Surnames Categorized "Grease"

This is a list of surnames in which the categories include Grease.
Baker English
Occupational name meaning "baker", derived from Middle English bakere.
Byrnes Irish
Variant of O'Byrne.
Day English
From a diminutive form of David.
Donnelly Irish
From Irish Ó Donnghaile meaning "descendant of Donnghal". The given name Donnghal means "brown valour", from donn "brown" and gal "valour". This surname is associated with the descendants of Niall of the Nine Hostages.
Fishman English
Occupational name for a fisherman.
Fontaine French
Derived from Old French fontane meaning "well, fountain", a derivative of Latin fons.
Goodman English
Variant of Good.
Hudson English
Means "son of Hudde".
Lynch Irish
From Irish Ó Loingsigh meaning "descendant of Loingseach", a given name meaning "mariner".
McGee Irish, Scottish
Anglicized form of Mac Aodha.
Mooney Irish
Variant of O'Mooney.
Murdock Irish
Derived from the given name Murchadh.
Olsson Swedish
Means "son of Olaf".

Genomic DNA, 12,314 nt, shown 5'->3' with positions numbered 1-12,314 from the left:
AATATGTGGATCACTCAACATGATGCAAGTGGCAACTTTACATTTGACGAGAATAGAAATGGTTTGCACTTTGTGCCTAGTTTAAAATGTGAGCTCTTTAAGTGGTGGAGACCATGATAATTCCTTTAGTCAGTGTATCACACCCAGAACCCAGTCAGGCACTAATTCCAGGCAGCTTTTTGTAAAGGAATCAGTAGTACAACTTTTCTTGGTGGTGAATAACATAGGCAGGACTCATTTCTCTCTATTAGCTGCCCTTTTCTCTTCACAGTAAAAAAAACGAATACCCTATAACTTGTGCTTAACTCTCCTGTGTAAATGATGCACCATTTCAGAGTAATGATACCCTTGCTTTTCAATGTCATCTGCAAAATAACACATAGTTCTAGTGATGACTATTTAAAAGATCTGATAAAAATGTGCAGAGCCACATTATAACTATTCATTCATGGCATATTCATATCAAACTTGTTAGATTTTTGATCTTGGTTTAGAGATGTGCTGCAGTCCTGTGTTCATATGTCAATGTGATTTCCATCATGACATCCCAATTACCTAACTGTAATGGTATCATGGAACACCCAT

Quinn Irish
Anglicized form of Irish Ó Cuinn meaning "descendant of Conn".
Rizzo Italian
Variant of Ricci.
Roth German, Jewish
From Middle High German rot meaning "red". It was originally a nickname for a person with red hair.
Ryan Irish
Anglicized form of Ó Riain, or else a simplified form of Mulryan.
Simon English, French, German, Dutch, Hungarian, Jewish
Derived from the given name Simon 1.
Stewart Scottish
Occupational name for an administrative official of an estate or steward, from Old English stig "house" and weard "guard". The Stewart family (sometimes spelled Stuart) held the Scottish crown for several centuries. One of the most famous members of the Stewart family was Mary, Queen of Scots.
Ward 2 Irish
Anglicized form of Irish Mac an Bhaird, which means "son of the bard".
Wilkins English
Means "son of Wilkin".
York English
From the name of the English city of York, which was originally called Eburacon (Latinized as Eboracum), meaning "yew" in Brythonic. In the Anglo-Saxon period it was corrupted to Eoforwic, based on Old English eofor "boar" and wic "village". This was rendered as Jórvík by the Vikings and eventually reduced to York.